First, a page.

51. The Committee noted with satisfaction that the State party had adopted a substantial number of specific laws and reforms to national general laws, approved by the Legislative Assembly, with a view to ensuring the full implementation of the Convention in Costa Rica's legal framework, including Act 7142 promoting the social equality of women, the Responsible Paternity Act, the Act on Sexual Harassment in the Workplace and in Education of 1995 and the 1996 reforms to the Electoral Code providing for minimum 40 per cent participation in electoral processes. The Committee noted with satisfaction the adoption of the Domestic Violence Act and the implementation of the Comprehensive Care Programme for Domestic Violence.
Principal areas of concern and recommendations
52. Although the Constitution proclaims the equality of all persons before the law and prohibits discrimination, the Committee notes with concern that the Convention is not directly invoked in legal proceedings and that social resistance and sociocultural patterns still exist that impede the practical implementation of these legal norms.
53. The Committee recommends that the State party launch at the national level a broad programme of dissemination of the Convention and its implications for protection of the rights of women, and that it conduct legal education and training activities for women, lawyers, officials in charge of law enforcement and judges and magistrates, with a view to ensuring that the provisions of the Convention are known and are made use of in judicial processes.
54. Although the Committee notes with satisfaction the efforts made by the State party since 1994 to combat and eliminate violence against women, particularly domestic violence, it notes with concern that the problem has been viewed in the context of health, and is not recognized as a human rights violation and as grave discrimination against women. The Committee is also concerned that the Domestic Violence Act does not penalize domestic violence or rape in marriage, and that in applying it the courts do not employ uniform criteria, particularly with respect to the level of application of measures to protect the victims, while at the same time, the practice of holding conciliation meetings between the aggressors and the victims of family violence is promoted.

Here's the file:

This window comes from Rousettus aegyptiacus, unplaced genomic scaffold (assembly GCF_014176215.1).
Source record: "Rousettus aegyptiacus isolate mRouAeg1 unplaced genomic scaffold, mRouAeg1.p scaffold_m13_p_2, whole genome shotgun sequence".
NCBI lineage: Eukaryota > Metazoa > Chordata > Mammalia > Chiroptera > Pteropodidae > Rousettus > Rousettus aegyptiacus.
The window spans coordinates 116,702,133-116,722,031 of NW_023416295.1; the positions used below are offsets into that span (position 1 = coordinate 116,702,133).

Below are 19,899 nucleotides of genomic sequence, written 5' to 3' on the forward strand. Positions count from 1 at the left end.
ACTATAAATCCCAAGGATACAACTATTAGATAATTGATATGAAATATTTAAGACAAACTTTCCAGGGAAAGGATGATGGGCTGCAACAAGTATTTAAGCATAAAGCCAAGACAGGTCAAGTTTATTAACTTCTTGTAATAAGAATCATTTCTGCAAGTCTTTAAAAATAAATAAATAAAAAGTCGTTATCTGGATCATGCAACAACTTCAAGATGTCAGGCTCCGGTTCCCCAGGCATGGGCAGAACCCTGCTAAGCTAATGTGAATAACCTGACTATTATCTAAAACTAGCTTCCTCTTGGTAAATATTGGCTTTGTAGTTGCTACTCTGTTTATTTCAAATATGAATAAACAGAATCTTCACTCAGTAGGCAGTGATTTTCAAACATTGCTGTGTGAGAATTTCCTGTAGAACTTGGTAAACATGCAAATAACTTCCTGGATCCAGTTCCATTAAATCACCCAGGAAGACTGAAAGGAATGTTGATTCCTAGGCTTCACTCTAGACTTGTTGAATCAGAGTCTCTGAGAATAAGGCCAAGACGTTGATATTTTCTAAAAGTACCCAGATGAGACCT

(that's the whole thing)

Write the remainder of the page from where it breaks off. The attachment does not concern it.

55. The Committee requests the State party to recognize that violence against women is a human rights violation and a serious form of discrimination against women, to promote the adoption and promulgation of the Act on the Criminalization of Violence against Women and the preparation of the requisite regulations and legal procedures for its better application. The Committee also requests the State party to strengthen programmes to combat violence against women, including training and awareness promotion for court officials and judges, and to encourage judges to reduce the utilization of "conciliation" between aggressors and victims and to ensure that the rights of women are duly protected in such "conciliation meetings". The Committee also recommends to the State party that in carrying out the measures suggested above and in any others aimed at eliminating and penalizing violence against women, it should take into account the provisions of the Convention and of the Committee's General Recommendation 19.